Two men carry a swimmer, second from right, after he was bitten by a great white shark, as lifeguards close in at left in the ocean off Southern California’s Manhattan Beach on Saturday. Photo by: AP Photo/goofyfootphotography.com, Laura Joyce
July 7, 2014 10:20:31 AM
MANHATTAN BEACH, Calif. -- Steven Robles was an hour into his regular weekend swim off some of Southern California's most popular beaches when he came face-to-face with a great white shark.
The 7-foot-long juvenile had been trying to free itself from a fisherman's hook for about half an hour.
"It came up to the surface, it looked at me and attacked me right on the side of my chest," Robles told KABC-TV. "That all happened within two seconds, I saw the eyes of the shark as I was seeing it swim toward me. It lunged at my chest, and it locked into my chest."
As a reflex, he tried to pry open the shark's mouth.
"I was like, 'Oh my God, this is it. Oh my God, I'm going to die. This is really, this is it,'" Robles told CNN.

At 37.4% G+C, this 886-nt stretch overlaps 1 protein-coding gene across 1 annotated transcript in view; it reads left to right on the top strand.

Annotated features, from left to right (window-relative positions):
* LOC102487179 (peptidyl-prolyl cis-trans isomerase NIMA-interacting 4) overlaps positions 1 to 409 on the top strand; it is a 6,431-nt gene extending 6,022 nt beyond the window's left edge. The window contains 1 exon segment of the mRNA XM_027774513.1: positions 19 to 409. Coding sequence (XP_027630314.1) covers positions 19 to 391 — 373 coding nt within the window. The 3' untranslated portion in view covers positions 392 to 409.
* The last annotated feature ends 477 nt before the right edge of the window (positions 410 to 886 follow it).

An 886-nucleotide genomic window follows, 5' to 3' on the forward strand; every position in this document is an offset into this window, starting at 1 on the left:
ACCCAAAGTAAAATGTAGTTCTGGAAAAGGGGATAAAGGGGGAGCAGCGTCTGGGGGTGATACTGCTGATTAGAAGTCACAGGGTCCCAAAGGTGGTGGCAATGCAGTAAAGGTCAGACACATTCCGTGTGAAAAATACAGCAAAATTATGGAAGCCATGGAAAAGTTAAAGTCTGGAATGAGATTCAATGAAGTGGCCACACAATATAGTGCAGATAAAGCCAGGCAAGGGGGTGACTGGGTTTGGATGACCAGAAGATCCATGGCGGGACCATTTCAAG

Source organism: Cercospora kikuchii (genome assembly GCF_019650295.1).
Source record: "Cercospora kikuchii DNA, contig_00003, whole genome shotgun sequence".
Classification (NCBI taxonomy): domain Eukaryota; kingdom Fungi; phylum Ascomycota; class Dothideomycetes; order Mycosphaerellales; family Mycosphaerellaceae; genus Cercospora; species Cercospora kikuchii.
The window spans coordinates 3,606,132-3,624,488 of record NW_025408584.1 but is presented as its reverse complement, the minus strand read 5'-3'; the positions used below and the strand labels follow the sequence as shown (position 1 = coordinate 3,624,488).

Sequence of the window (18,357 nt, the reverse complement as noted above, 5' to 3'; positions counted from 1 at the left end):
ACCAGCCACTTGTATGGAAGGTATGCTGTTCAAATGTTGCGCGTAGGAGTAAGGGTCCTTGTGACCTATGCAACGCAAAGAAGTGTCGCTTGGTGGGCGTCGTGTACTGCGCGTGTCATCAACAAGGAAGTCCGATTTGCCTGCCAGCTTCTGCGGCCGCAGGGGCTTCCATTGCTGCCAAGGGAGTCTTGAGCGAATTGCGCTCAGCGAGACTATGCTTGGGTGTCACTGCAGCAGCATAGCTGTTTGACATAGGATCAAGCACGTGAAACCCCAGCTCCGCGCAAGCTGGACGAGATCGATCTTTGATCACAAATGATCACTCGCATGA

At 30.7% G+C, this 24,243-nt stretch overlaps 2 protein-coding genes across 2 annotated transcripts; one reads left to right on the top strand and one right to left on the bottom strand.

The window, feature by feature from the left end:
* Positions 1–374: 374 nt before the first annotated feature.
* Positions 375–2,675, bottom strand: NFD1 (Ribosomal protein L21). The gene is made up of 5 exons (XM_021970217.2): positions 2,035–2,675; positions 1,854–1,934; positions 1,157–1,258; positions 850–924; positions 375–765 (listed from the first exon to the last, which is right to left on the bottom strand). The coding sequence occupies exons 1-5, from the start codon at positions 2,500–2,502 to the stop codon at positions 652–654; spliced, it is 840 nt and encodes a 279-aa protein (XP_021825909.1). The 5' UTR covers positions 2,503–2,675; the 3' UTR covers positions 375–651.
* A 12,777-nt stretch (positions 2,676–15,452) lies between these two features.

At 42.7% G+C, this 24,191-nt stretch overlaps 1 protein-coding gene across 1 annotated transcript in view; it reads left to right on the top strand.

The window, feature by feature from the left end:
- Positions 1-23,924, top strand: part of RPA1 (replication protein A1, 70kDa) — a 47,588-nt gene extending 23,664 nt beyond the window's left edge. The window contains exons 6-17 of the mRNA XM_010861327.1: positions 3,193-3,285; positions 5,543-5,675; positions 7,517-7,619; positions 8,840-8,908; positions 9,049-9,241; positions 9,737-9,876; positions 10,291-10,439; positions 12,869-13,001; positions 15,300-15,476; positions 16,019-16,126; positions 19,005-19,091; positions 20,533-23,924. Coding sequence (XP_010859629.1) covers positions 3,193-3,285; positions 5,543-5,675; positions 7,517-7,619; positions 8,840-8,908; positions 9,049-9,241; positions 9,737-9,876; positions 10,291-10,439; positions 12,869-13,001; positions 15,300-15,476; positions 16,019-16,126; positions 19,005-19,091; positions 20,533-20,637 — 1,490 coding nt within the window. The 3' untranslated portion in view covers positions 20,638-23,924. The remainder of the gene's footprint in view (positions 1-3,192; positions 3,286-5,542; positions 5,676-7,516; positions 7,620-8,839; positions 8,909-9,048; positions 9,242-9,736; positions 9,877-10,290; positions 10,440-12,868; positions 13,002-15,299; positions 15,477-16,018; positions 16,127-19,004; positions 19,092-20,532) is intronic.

And then, just as quickly as it struck, the shark let go and swam away.
The shark remained in the area for about 20 minutes and then disappeared into the murky water, said Rick Flores, a Los Angeles County Fire Department spokesman. The beaches -- crowded for the warm holiday weekend -- remained open, but a mile-long stretch was temporarily off-limits to swimmers. Police also prohibited fishing from the pier where the fisherman hooked the shark until Tuesday.
It's illegal to fish for great white sharks. The fisherman told several local media that he was trying to catch a bat ray, not a shark, and that he didn't cut the line sooner because of how many swimmers were in the water. It wasn't immediately clear whether the wildlife officials were investigating; a department spokeswoman did not return calls seeking comment.
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